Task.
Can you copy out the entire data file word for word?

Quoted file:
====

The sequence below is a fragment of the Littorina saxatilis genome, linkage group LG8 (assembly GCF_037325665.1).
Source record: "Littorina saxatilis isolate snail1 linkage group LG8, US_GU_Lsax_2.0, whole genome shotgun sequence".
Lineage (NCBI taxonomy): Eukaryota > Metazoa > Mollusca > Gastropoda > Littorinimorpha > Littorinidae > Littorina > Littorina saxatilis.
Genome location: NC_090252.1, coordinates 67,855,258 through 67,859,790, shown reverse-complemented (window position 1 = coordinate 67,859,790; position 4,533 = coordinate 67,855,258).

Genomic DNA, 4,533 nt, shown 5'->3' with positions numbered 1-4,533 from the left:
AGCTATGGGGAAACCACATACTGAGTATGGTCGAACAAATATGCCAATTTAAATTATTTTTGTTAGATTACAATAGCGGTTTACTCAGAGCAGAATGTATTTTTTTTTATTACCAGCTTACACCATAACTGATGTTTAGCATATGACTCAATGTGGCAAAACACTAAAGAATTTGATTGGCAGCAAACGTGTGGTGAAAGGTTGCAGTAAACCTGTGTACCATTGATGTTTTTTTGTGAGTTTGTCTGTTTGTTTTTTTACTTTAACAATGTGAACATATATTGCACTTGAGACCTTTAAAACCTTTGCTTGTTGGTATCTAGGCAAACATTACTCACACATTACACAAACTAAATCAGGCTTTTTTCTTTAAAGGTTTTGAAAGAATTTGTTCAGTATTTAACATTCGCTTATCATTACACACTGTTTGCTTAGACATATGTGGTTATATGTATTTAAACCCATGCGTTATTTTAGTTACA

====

The sequence below is a fragment of the Littorina saxatilis genome, linkage group LG8 (assembly GCF_037325665.1).
Source record: "Littorina saxatilis isolate snail1 linkage group LG8, US_GU_Lsax_2.0, whole genome shotgun sequence".
Lineage (NCBI taxonomy): Eukaryota > Metazoa > Mollusca > Gastropoda > Littorinimorpha > Littorinidae > Littorina > Littorina saxatilis.
Genome location: NC_090252.1, coordinates 67,855,258 through 67,859,790, shown reverse-complemented (window position 1 = coordinate 67,859,790; position 4,533 = coordinate 67,855,258).

Genomic DNA, 4,533 nt, shown 5'->3' with positions numbered 1-4,533 from the left:
AGCTATGGGGAAACCACATACTGAGTATGGTCGAACAAATATGCCAATTTAAATTATTTTTGTTAGATTACAATAGCGGTTTACTCAGAGCAGAATGTATTTTTTTTTATTACCAGCTTACACCATAACTGATGTTTAGCATATGACTCAATGTGGCAAAACACTAAAGAATTTGATTGGCAGCAAACGTGTGGTGAAAGGTTGCAGTAAACCTGTGTACCATTGATGTTTTTTTGTGAGTTTGTCTGTTTGTTTTTTTACTTTAACAATGTGAACATATATTGCACTTGAGACCTTTAAAACCTTTGCTTGTTGGTATCTAGGCAAACATTACTCACACATTACACAAACTAAATCAGGCTTTTTTCTTTAAAGGTTTTGAAAGAATTTGTTCAGTATTTAACATTCGCTTATCATTACACACTGTTTGCTTAGACATATGTGGTTATATGTATTTAAACCCATGCGTTATTTTAGTTACA